6. 6. A Freckle? A Mole? A Melanoma?<br />If you're one of those people with dozens of moles or freckles all over you, it's easy to shrug them off. Don't. You're more at risk for melanoma than most people. Whether you've got one spot or 100, check each and every one for: A: asymmetry, meaning it's oddly shapedB: borders that are unevenC: colors that varyD: diameters bigger than a pencil eraserE: evolving (changing in any way)Repeat until you've memorized your ABCDEs.<br />Photo by: Skin Cancer Foundation<br />
  7. 7. Can You Spot the Melanoma?<br />If you know lack of symmetry is a giveaway, you guessed correctly. The lesion on the right is a melanoma.<br />Photo by: Skin Cancer Foundation<br />
  8. 8. Check Those Borders<br />The spot on the right has borders as irregular as the coastline of Maine. That's a bad thing. So is this spot; it's a melanoma. Learn whether you're at high risk for melanoma.<br />Photo by: Skin Cancer Foundation<br />
  9. 9. How Many Colors Do You See?<br />More than one is a sign of melanoma. Did you instantly notice the two colors on the skin cancer on the right? Good for you!<br />Photo by: Skin Cancer Foundation<br />
  10. 10. Get Out Your Pencil<br />If a mole or freckle is larger than a pencil eraser -- that is, more than about ¼-inch across -- it could be a melanoma, like the one on the right.<br />Photo by: Skin Cancer Foundation<br />
  11. 11. Keep Tabs On Your Moles<br />Changes of any kind in the ABCDEs are a signal to have a dermatologist check your spot. Compared with the ordinary moles on the left, the one on the right -- yep, that's a melanoma -- is different in size, shape, and color. <br />Photo by: Skin Cancer Foundation<br />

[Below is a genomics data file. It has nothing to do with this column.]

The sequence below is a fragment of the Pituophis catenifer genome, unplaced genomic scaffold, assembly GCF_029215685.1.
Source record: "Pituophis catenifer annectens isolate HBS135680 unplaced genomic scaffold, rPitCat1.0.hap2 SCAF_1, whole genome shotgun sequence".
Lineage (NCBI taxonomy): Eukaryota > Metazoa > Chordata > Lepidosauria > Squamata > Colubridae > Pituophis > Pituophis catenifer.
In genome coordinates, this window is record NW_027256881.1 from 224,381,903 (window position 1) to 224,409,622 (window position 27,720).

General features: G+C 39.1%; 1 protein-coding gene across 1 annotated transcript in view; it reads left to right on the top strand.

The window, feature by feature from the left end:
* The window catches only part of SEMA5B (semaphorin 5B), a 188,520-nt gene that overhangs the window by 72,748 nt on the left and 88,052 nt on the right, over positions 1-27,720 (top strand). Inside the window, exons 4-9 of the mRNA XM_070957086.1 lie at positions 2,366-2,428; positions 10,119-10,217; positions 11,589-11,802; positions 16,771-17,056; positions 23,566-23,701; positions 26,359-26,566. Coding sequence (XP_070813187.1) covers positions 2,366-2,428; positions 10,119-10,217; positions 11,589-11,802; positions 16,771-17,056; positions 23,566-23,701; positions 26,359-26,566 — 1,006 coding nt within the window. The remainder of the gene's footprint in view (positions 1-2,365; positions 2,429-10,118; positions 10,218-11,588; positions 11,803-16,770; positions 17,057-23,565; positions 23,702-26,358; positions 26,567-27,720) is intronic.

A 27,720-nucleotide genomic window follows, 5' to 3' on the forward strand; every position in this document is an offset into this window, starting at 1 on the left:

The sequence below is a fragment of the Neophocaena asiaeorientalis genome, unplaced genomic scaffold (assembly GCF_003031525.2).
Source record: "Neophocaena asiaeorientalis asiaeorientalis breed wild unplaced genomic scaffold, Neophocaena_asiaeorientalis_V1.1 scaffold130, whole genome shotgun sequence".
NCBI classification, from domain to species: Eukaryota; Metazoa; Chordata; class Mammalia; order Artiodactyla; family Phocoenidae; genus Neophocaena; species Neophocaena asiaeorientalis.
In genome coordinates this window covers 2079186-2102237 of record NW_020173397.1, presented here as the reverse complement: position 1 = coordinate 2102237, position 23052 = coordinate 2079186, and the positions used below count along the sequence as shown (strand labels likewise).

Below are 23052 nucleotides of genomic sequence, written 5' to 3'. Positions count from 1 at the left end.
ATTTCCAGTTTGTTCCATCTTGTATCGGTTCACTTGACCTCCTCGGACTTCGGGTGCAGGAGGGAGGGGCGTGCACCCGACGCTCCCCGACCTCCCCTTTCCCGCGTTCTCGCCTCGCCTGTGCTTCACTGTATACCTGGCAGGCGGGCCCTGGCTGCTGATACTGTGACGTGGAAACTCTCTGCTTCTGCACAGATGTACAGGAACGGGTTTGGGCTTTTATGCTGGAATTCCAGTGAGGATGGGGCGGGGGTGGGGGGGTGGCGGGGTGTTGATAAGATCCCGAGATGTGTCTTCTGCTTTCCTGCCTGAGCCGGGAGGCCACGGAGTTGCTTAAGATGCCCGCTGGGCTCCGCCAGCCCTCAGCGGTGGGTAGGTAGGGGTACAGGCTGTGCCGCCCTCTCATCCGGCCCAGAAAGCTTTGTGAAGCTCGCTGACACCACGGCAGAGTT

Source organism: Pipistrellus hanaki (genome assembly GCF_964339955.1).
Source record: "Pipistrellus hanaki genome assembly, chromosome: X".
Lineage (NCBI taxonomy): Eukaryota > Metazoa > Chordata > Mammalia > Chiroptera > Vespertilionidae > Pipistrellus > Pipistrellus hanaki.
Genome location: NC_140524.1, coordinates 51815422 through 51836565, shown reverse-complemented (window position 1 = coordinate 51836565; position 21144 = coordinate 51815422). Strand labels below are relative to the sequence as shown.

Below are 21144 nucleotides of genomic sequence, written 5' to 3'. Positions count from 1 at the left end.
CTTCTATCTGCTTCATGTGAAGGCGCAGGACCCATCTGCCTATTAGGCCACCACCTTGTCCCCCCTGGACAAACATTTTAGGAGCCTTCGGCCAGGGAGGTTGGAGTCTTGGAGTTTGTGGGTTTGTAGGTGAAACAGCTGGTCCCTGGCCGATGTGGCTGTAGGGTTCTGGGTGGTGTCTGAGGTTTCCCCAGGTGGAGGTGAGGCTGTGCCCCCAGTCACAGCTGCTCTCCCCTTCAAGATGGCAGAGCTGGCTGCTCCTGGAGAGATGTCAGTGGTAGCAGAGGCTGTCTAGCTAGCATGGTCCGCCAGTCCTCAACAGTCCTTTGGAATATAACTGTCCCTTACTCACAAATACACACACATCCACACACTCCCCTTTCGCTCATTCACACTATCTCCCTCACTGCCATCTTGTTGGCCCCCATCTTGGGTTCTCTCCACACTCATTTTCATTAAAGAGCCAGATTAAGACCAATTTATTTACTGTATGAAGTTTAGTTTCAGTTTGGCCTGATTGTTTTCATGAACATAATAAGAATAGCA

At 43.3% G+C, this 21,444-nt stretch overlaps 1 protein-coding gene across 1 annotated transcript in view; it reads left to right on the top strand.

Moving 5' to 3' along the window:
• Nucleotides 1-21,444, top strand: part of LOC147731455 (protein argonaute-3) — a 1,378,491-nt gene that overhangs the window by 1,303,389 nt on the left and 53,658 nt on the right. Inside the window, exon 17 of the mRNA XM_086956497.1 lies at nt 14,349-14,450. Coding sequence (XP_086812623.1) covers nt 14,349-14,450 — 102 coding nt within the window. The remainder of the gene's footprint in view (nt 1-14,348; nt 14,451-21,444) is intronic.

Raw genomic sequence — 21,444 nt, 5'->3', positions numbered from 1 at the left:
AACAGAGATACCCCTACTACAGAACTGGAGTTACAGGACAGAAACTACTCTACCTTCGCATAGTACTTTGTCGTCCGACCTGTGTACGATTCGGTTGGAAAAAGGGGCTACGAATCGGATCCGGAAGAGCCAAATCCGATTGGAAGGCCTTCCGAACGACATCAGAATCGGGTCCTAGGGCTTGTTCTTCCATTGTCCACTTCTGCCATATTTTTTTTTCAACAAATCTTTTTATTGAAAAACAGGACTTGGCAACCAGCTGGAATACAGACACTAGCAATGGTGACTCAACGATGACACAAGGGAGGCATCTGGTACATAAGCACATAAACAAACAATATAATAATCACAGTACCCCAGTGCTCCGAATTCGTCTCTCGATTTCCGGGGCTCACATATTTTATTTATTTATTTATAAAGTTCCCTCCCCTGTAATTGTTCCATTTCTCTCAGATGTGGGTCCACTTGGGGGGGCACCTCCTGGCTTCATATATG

12. 12. Get to Know Your Skin<br />Now that you have a much better idea of what to look for, patrol your skin for trouble spots while it's still fresh in your mind. Knowing what's normal for you makes it easier to notice any changes. Learn where your birthmarks, freckles, moles, and blemishes are and what they usually look and feel like. Better yet, print this skin map from the Skin Cancer Foundation, and start tracking your spots.<br />
  13. 13. 6 Steps to Patrol Your Skin<br />Now that you know what to look for, here's how to look for it. Do these six steps monthly: 1. Use a mirror to look at the front and back of your body.2. Look at each side. Raise your arms and bend your elbows.3. Check your underarms, your forearms, your hands, and the backs of your upper arms.4. Look at your feet (soles, too), between your toes, and at the backs of your legs.5. Use a mirror to examine the back of your neck and scalp. Use a blow dryer on low to examine your entire scalp.6. Use a mirror to check your back and buttocks.<br />
  14. 14. Look High and Low<br />Skin cancer can occur anywhere, from the spot almost everyone gets sunburned (the tip of your nose) to the most out-of-the-way places (the spaces between your toes and, yes, your eyelids). Surprisingly, 5% to 10% of all skin cancers (mostly nonmelanomas) occur in the eyelid region. <br />